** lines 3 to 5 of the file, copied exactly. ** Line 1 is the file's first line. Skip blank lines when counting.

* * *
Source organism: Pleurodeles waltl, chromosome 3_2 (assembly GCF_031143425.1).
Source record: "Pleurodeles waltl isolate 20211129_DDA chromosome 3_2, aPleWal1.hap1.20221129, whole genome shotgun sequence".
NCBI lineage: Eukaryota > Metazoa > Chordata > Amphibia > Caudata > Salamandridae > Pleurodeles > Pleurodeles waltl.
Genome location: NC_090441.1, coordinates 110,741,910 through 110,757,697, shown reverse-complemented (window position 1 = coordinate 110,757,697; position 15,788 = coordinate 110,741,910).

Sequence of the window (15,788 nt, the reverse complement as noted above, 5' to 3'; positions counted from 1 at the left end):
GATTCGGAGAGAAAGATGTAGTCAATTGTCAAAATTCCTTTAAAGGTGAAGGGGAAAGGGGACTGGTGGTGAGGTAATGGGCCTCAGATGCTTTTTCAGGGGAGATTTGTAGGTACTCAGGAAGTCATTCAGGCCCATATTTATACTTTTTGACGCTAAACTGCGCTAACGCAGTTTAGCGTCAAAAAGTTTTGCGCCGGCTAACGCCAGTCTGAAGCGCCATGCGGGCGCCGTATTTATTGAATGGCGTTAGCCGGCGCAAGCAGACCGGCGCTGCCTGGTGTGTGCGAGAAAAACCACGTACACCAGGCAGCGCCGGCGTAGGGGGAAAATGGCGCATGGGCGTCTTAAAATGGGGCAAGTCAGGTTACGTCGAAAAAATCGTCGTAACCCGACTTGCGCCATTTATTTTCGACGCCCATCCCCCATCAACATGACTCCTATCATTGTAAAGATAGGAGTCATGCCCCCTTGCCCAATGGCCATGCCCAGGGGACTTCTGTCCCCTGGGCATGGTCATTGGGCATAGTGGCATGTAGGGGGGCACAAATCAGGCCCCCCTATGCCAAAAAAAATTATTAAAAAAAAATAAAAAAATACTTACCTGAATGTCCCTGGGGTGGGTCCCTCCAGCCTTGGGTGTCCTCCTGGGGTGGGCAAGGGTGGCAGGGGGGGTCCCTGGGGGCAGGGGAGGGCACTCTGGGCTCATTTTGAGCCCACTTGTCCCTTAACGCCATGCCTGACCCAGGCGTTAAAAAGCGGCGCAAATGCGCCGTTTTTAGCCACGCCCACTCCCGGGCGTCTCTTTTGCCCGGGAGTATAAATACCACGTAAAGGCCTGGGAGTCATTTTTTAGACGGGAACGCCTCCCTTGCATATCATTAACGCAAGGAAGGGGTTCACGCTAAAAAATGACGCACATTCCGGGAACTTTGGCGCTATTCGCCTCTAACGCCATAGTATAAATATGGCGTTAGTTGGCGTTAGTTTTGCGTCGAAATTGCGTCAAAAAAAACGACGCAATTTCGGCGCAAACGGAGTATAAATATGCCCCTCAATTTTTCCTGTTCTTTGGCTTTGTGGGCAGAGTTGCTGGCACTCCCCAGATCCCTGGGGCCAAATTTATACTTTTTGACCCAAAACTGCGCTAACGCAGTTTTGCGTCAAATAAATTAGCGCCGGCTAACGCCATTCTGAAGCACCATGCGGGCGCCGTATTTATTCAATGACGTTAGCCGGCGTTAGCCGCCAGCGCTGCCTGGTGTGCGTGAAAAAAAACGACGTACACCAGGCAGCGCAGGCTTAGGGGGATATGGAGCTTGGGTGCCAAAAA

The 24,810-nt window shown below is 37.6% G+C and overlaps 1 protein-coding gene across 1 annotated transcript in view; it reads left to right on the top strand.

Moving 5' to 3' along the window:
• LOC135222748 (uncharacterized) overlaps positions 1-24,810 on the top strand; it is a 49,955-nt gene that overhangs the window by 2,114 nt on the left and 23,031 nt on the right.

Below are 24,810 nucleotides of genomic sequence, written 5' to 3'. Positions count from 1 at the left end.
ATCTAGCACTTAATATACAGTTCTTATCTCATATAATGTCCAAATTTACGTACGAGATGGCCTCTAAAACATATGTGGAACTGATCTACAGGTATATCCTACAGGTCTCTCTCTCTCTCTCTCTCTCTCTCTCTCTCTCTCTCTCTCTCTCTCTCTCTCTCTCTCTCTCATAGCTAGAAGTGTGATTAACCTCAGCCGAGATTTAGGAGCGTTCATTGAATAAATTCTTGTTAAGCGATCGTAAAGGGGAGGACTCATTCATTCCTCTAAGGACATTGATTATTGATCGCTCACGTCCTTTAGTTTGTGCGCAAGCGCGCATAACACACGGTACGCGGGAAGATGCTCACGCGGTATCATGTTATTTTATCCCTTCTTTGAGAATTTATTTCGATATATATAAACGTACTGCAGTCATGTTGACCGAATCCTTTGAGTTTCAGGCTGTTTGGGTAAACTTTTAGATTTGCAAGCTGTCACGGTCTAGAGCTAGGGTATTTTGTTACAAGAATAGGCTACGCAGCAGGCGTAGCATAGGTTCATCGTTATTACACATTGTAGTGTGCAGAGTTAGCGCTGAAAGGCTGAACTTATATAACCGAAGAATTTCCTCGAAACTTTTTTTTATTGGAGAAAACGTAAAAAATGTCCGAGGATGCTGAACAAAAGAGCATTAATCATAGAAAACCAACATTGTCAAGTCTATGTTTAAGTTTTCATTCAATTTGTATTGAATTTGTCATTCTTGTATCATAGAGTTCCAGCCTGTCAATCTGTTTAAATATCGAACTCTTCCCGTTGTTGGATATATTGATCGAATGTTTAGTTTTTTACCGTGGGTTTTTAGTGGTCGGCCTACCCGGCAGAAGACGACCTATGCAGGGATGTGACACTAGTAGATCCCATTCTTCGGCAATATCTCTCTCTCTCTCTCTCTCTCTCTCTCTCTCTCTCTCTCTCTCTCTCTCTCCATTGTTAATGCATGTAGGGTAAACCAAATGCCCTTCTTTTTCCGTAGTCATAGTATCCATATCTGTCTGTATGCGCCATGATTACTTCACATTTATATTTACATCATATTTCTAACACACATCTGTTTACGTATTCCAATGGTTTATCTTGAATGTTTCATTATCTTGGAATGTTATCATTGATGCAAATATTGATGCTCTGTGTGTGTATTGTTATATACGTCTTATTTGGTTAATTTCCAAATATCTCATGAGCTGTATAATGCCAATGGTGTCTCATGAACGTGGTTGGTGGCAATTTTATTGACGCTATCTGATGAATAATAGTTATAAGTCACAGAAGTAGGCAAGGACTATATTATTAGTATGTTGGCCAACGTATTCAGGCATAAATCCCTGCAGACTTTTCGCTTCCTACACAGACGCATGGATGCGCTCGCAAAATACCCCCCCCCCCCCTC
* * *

NCBI lineage: Eukaryota > Metazoa > Chordata > Amphibia > Caudata > Salamandridae > Pleurodeles > Pleurodeles waltl.
Genome location: NC_090441.1, coordinates 110,741,910 through 110,757,697, shown reverse-complemented (window position 1 = coordinate 110,757,697; position 15,788 = coordinate 110,741,910).

Sequence of the window (15,788 nt, the reverse complement as noted above, 5' to 3'; positions counted from 1 at the left end):